Back from Iraq, veteran finds charity work, maybe politics
Former Army Capt. Jon Powers launched War Kids Relief to help Baghdad's orphans.
NEW YORK — When Army Capt. Jon Powers entered the gates of the Baghdad orphanage in January 2004, the nun in charge pulled him aside. Insurgents had noted his soldiers' visits, she said, and they'd threatened to kill the children if the Americans didn't stop coming with donations of toys and clothing.
"Aside from losing my guys, it was my darkest day there," says Mr. Powers, now back in the US and discharged from the Army.
Giving up visits to that orphanage and another in Baghdad's Adhamiyah neighborhood was surprisingly crushing. Through 14 dusty, exhausting months – including losing four men and a translator with his battalion during battles in Adhamiyah – Powers's touchstone had been those kids.
"Soldiers could take their gear off and remember what we were doing [in Iraq]," he says of the visits, one of which involved delivery of 5,000 pairs of shoes donated by Americans.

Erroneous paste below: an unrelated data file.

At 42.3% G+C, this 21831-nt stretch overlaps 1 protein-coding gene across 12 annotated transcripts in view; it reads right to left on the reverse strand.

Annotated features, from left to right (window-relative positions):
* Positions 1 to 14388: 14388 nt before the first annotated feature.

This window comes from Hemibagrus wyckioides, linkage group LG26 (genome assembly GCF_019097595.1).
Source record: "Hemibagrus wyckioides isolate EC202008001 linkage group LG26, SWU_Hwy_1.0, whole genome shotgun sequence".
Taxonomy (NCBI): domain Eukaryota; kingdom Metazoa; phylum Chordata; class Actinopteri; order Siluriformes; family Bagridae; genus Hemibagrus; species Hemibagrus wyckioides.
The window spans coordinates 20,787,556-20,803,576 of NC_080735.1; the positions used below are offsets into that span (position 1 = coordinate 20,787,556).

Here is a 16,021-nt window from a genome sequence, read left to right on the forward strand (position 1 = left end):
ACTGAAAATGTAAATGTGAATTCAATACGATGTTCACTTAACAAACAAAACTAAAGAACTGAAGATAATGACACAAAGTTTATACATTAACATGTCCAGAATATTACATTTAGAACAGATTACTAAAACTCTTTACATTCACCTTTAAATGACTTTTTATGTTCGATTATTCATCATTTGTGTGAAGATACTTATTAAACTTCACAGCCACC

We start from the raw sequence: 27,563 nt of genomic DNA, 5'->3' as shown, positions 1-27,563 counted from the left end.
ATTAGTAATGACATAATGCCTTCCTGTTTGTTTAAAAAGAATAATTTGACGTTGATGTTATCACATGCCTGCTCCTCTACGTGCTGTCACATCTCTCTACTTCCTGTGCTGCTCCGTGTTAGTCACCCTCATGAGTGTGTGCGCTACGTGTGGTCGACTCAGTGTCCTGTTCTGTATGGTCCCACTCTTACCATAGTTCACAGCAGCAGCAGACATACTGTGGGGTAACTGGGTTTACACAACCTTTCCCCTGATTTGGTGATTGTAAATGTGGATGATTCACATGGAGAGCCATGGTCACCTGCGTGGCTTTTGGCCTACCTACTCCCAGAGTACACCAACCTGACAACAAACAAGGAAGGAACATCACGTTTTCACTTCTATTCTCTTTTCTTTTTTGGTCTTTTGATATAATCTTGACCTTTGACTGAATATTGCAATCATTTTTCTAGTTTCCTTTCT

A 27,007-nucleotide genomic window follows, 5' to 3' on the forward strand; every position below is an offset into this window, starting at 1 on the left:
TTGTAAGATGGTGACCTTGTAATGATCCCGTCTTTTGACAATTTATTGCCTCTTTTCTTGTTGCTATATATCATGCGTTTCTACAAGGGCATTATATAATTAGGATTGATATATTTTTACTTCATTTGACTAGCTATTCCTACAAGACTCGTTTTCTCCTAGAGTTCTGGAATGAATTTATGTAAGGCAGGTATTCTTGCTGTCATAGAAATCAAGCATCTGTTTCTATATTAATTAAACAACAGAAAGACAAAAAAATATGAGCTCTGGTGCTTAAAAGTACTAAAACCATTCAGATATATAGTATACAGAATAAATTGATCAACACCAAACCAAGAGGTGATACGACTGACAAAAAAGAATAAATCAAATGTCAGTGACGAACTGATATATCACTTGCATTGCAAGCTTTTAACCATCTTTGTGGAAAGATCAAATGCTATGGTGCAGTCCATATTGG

Cut off from the kids after that January day, Powers found himself anxiously awaiting July, when he could go home and leave it all behind. Little did he guess those orphans would stay with him – and help to change the direction of his life.
A fork in the road
He was back in Buffalo, N.Y., by mid-summer, the guest of honor at a welcome home party by the Harris Hill Men's Club, founded in part by his father. The former altar boy and Eagle Scout was home, but the war – which he calls "the defining experience of my life" – had left a deep imprint. It found expression as a drive that would eventually turn, Powers says now, "into something positive."